Science impacts our lives every second of every day. The amount of science taking place just for you to read this post is staggering, yet we don't think about it at all. For most people, science gets the most interesting when it explains something that looks amazing or cool, like a rainbow, or a flying fish, or, in today's example, a surfing human. Understanding the underlying science not only opens a new view of surfing, but it can also help you to improve your technique. There are three parts to surfing, the wave, the board, and the person trying to surf. While a lot of forces have to work right to successfully surf, understanding the basics of just a few can help.
Everyone knows what a wave is. It's a big watery thing that hits the shore. What may surprise you is that a wave isn't water matter, it's an energy. It's more accurate to say that a wave moves THROUGH water than it is to say that a wave IS water. Most waves get their energy from the wind. The wind pushes on the ocean, casing little ripples that, over time, combine and grow in strength, until, one day, they crash on the shore.
To better understand why that happens, think of moving your hand through the water in a pool while you have your hand perpendicular to the surface of the water - basically straight up. If you have your hand completely under the water and try to move it quickly, you feel a lot of pushback from the sea. As you raise your hand out of the water, it gets easier to move your hand. Wave energy moves through water much like your hand and, just like your hand, it forms a column. The bottom part, under the surface, has to work harder than the part you see above water to move forward, but it's all one column, and it holds together as long as the water is deep enough for the column to run with just the top sticking out. However, as the wave gets closer to shore, the water gets shallower, which forces the energy column higher above the surface. Just like with your hand, the whole thing can move faster, but it takes less energy for the top to move than it does the bottom. As it nears shore, the top lifts so far out of the water that it is moving faster than the bottom part still underwater, and the whole wave tilts forward. Eventually, the top gets far enough ahead of the base that it starts to fall or curl over since a liquid can't hold together in that state. The falling or curling part is what you surf on.
A surfboard floats because the density of the materials used to make a surfboard is less than the density of water. If you've ever carried a big bottle of water, you know it's heavy. It is also dense. While not everything will float in water, a lot of things will, including surfboards, because surfboard makers choose materials that they know are less dense than water.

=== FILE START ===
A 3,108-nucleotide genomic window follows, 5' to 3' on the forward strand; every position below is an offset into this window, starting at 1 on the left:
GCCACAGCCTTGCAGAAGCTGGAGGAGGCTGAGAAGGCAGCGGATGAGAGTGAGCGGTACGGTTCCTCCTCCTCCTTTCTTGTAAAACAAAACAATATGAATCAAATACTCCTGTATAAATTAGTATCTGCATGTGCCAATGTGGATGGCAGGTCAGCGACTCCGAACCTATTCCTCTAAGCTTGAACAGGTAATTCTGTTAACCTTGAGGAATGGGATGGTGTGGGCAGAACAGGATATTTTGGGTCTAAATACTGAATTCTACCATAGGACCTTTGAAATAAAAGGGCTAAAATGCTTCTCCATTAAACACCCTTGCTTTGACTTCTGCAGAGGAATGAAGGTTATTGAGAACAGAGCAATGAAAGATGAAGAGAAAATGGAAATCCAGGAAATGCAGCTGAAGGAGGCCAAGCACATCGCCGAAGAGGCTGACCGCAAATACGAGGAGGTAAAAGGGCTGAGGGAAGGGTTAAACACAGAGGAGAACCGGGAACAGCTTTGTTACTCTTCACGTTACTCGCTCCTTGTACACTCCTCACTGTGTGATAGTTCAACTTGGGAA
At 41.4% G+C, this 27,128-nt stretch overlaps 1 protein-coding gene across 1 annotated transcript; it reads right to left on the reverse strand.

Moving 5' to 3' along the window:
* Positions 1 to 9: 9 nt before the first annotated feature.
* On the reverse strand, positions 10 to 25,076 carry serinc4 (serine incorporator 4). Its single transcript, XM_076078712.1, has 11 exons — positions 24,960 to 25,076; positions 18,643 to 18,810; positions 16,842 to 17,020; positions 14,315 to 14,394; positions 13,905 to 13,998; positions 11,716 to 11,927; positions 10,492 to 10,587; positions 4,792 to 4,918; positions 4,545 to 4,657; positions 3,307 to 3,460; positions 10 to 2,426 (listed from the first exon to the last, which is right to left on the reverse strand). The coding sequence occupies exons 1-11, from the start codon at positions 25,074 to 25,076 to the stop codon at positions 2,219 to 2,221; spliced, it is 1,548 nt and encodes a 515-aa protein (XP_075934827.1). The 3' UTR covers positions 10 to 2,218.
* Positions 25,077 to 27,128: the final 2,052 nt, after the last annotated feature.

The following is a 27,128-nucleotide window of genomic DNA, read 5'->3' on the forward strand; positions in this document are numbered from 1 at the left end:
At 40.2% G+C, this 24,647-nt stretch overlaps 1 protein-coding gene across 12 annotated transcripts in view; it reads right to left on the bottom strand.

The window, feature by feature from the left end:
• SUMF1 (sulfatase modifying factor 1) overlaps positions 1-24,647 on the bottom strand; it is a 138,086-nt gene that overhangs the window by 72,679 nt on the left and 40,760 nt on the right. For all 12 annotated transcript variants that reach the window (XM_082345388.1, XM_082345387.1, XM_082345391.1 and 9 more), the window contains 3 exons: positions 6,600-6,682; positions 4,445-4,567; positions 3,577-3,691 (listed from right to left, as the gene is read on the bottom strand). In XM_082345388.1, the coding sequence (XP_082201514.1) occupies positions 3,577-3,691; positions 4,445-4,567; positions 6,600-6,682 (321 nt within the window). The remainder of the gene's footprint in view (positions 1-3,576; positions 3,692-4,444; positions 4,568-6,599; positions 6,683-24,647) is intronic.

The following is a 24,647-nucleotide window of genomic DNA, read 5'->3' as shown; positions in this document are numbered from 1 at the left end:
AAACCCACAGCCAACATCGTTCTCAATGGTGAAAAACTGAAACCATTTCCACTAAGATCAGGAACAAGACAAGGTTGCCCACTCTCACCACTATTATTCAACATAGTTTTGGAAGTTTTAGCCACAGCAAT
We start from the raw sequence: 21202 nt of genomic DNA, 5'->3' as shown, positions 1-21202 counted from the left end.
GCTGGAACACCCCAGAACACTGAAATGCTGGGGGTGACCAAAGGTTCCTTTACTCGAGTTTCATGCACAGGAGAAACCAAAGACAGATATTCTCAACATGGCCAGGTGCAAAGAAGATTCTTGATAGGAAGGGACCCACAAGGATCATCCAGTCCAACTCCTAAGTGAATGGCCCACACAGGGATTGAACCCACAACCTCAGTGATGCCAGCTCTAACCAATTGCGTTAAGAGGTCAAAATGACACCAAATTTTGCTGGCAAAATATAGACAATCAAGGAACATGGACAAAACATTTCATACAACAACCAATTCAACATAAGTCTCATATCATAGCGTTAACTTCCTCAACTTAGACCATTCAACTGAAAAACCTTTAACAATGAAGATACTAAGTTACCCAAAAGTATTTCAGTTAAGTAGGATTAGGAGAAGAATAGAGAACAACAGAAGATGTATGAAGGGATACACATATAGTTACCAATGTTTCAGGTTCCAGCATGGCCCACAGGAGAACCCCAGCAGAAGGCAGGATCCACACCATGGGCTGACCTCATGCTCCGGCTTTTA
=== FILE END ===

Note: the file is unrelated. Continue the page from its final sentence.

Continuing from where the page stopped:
Surfboards always have a curved front edge for two reasons. First, it takes less energy to move a curved edge through water than it does a flat edge. Second, and more importantly, the curve forces water to move to either side of the board. This results in the water under the board moving faster than the water running to the sides of the board. This difference in speed generates lift on the front of the board. It's similar to the wing of a plane, where the air underneath the wing moves faster than the wind above or on the side of the wing. On a surfboard, that lift makes it easier to not only ride the wave but also to "steer" through it, because the lift reduces your drag on the water.
SurfersIf you've tried surfing, you know you can't just sit in the water on your board and have a wave lift you up into a surfing posture. If you've tried doing that, you know what happens - the wave does lift you up, but it also sets you back down as it passes you by. This happens because remember that a wave is energy moving through the water. In fact, the water itself barely moves, and the movement it does make is mostly in a circular motion, kind of like the energy moves along a watery conveyer belt. The water turns to let the energy move forward, but the water itself doesn't really go anywhere. This is why you barely move, relative to the shore, if you just sit on a board and let waves pass underneath you. From the wave's point of view, you're not much different from the water itself.
The reason it's called "catching" a wave is that you really do have to catch it. You do that by paddling fast enough to match, or almost match the speed of the wave. Once you do that, the wave no longer views you as part of the water, but instead as part of the wave. At that point, it will happily move you along with itself. But remember that a wave near the shore is essentially a column that is falling forward, so what you ride is that falling-forward part. Just like anything that falls, a wave has a lot of energy, so once you're riding the falling edge of the wave, get ready for some speed!
As the title of this post suggests, this is a very basic view of the science behind surfing. There are many other forces at play when you surf, but at a basic level, it does come down to the energy of the wave, the buoyancy of the board, and the actions of the surfer.